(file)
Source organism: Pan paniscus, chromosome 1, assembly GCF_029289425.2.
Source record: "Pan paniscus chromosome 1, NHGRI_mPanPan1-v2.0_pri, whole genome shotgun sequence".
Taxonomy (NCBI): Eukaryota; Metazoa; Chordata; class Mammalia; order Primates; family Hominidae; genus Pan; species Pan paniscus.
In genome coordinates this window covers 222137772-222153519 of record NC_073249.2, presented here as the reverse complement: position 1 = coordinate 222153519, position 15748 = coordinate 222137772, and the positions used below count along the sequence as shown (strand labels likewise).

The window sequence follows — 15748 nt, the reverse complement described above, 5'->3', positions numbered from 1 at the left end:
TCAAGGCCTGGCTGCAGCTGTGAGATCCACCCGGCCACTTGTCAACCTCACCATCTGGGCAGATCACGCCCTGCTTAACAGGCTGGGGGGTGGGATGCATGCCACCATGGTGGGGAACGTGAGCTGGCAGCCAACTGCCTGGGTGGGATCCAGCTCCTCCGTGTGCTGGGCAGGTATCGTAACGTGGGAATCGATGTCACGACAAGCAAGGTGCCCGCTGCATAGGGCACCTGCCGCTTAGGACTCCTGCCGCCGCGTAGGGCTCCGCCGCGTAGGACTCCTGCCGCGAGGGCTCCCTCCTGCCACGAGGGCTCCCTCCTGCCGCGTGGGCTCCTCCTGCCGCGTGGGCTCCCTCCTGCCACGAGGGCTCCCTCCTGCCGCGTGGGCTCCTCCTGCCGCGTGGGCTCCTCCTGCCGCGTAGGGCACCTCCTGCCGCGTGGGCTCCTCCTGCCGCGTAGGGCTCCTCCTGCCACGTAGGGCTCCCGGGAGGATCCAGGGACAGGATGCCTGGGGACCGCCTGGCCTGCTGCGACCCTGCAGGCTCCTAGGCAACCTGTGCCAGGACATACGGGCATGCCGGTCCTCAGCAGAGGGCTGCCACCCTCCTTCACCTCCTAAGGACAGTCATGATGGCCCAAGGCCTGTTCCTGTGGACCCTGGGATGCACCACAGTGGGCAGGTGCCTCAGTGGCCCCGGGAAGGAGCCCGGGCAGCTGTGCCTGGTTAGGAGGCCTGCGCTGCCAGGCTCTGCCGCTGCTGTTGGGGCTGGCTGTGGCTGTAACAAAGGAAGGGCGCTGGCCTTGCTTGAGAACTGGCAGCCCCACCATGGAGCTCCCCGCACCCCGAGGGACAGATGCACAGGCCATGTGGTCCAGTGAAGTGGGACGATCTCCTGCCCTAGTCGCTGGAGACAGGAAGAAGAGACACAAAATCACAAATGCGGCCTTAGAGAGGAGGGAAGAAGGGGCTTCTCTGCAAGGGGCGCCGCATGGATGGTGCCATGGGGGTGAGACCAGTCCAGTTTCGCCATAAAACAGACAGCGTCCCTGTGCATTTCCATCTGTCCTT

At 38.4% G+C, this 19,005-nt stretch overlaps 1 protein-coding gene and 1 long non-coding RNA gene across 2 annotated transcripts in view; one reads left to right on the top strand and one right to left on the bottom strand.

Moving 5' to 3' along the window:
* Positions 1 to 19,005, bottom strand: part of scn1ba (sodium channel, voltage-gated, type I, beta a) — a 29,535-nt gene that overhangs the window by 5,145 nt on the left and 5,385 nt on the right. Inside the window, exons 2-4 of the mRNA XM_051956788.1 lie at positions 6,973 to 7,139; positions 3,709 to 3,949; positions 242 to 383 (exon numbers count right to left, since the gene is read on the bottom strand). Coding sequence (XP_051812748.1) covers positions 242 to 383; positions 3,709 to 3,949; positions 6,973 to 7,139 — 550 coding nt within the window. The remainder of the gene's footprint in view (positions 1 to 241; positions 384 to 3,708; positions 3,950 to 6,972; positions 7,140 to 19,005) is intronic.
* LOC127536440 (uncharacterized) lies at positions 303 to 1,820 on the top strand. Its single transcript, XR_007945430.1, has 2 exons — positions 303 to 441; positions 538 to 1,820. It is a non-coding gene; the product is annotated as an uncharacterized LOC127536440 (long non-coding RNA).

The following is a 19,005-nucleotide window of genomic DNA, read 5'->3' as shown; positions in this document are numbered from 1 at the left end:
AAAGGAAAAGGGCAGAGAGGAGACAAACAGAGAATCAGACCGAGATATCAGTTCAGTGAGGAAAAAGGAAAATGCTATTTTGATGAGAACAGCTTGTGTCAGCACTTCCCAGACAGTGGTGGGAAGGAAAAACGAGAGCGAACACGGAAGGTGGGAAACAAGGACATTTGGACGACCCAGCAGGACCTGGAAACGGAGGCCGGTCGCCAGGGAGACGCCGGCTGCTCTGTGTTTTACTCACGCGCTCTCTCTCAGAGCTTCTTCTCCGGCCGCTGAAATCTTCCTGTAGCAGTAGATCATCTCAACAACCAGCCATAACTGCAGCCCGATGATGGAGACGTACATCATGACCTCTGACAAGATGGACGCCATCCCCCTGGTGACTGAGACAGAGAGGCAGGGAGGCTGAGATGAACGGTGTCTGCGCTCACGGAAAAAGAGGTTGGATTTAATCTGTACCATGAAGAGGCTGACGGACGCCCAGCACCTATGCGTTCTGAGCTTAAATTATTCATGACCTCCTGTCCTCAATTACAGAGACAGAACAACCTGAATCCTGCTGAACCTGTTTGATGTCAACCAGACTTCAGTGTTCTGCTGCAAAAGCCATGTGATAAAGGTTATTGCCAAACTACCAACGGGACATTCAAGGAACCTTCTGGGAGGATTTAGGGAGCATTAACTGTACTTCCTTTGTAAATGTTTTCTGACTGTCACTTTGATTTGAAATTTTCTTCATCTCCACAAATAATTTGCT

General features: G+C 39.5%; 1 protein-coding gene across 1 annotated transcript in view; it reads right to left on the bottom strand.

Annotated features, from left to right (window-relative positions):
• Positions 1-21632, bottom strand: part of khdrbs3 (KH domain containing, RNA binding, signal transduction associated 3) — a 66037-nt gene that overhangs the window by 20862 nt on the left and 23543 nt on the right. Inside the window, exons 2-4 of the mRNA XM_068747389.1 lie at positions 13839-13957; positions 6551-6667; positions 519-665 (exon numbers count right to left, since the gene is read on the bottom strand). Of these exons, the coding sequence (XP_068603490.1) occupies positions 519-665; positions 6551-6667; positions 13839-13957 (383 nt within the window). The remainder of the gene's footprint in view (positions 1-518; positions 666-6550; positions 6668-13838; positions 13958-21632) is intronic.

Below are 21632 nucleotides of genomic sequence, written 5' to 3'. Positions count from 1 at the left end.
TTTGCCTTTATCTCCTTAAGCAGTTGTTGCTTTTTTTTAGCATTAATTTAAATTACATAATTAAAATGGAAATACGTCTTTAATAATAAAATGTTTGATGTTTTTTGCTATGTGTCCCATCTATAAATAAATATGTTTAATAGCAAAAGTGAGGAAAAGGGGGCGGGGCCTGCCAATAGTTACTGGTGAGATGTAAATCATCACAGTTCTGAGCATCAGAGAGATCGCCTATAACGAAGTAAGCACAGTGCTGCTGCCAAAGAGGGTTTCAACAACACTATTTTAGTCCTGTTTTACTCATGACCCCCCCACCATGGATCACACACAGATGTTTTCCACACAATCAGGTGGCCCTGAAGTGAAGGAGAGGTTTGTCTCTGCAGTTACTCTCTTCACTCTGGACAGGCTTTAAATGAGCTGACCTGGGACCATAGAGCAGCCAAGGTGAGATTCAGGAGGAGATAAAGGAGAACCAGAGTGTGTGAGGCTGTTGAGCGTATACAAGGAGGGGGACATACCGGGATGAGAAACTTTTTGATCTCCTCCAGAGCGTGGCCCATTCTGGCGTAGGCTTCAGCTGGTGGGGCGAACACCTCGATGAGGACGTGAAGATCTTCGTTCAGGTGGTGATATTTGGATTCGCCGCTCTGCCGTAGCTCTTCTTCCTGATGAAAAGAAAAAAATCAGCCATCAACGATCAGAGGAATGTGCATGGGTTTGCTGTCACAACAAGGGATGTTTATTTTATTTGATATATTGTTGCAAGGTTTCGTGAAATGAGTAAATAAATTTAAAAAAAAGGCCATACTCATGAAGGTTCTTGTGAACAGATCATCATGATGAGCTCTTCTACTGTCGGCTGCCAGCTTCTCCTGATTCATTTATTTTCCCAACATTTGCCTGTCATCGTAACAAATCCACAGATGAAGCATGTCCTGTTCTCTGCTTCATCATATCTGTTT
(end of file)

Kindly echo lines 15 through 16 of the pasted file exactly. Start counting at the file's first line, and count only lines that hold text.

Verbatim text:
• Positions 1-21632, bottom strand: part of khdrbs3 (KH domain containing, RNA binding, signal transduction associated 3) — a 66037-nt gene that overhangs the window by 20862 nt on the left and 23543 nt on the right. Inside the window, exons 2-4 of the mRNA XM_068747389.1 lie at positions 13839-13957; positions 6551-6667; positions 519-665 (exon numbers count right to left, since the gene is read on the bottom strand). Of these exons, the coding sequence (XP_068603490.1) occupies positions 519-665; positions 6551-6667; positions 13839-13957 (383 nt within the window). The remainder of the gene's footprint in view (positions 1-518; positions 666-6550; positions 6668-13838; positions 13958-21632) is intronic.

Below are 21632 nucleotides of genomic sequence, written 5' to 3'. Positions count from 1 at the left end.